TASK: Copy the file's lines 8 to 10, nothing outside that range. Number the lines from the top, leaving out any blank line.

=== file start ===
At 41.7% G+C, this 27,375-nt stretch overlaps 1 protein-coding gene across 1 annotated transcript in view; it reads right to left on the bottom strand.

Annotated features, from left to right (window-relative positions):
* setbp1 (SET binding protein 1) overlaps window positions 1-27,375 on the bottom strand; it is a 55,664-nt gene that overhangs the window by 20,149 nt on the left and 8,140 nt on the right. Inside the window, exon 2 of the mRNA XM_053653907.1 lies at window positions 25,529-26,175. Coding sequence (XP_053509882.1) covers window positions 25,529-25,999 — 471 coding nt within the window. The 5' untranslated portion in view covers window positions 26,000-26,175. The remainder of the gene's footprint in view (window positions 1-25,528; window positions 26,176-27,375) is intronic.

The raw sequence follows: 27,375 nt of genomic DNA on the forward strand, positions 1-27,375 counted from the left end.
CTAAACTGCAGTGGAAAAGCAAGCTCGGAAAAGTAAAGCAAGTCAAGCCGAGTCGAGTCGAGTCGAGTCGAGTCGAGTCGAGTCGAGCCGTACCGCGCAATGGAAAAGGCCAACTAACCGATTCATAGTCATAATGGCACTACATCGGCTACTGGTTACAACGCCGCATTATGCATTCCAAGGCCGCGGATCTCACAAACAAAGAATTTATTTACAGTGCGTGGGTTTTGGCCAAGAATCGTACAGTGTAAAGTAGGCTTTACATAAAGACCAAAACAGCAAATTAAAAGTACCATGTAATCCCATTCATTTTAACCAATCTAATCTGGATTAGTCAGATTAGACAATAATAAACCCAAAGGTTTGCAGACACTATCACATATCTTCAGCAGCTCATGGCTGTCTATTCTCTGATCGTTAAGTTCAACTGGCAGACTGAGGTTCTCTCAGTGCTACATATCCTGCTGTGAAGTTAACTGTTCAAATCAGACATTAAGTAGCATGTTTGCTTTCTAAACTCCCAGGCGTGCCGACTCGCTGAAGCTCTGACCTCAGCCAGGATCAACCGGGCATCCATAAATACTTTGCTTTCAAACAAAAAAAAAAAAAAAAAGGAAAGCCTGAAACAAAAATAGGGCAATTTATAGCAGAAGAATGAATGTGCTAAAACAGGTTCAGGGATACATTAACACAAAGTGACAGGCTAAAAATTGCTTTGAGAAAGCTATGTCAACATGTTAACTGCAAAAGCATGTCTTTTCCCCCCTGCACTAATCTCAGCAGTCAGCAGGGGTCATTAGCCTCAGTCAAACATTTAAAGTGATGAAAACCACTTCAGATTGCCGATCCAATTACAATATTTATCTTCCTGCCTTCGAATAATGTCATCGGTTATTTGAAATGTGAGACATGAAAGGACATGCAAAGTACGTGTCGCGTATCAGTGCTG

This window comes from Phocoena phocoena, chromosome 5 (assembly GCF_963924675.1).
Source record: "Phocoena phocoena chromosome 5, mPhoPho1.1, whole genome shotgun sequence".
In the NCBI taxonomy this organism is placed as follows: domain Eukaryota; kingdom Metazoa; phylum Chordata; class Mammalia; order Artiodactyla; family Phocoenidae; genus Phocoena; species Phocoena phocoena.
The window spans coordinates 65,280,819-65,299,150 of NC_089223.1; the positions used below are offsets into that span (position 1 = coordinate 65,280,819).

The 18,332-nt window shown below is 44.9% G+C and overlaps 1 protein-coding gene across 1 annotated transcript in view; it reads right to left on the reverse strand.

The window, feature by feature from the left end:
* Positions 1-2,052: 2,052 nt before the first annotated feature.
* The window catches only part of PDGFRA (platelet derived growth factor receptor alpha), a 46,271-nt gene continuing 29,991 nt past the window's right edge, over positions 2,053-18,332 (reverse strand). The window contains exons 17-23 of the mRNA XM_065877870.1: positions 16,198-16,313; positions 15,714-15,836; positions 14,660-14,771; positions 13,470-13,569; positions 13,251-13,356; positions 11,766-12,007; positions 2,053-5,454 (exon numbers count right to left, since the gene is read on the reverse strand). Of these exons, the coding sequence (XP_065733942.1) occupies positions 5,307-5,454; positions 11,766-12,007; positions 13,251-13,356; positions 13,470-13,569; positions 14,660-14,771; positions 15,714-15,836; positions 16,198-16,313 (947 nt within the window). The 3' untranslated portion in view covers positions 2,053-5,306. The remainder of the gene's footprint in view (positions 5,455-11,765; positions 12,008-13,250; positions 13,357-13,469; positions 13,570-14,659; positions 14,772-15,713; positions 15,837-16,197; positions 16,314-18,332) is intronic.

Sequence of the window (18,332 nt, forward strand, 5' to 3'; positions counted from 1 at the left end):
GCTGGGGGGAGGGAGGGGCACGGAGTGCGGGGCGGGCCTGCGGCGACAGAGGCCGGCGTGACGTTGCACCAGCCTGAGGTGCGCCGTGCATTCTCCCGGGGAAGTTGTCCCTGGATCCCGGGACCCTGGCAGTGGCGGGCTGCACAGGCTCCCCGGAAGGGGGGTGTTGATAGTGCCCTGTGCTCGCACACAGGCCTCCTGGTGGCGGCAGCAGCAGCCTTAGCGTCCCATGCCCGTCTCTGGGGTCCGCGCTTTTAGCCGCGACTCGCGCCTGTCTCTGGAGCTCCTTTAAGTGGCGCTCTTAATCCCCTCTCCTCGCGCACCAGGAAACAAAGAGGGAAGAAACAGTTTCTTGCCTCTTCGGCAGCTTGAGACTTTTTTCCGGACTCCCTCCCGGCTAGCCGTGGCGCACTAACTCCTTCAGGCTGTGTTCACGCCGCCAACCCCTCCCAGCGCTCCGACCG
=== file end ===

In the NCBI taxonomy this organism is placed as follows: domain Eukaryota; kingdom Metazoa; phylum Chordata; class Mammalia; order Artiodactyla; family Phocoenidae; genus Phocoena; species Phocoena phocoena.
The window spans coordinates 65,280,819-65,299,150 of NC_089223.1; the positions used below are offsets into that span (position 1 = coordinate 65,280,819).

The 18,332-nt window shown below is 44.9% G+C and overlaps 1 protein-coding gene across 1 annotated transcript in view; it reads right to left on the reverse strand.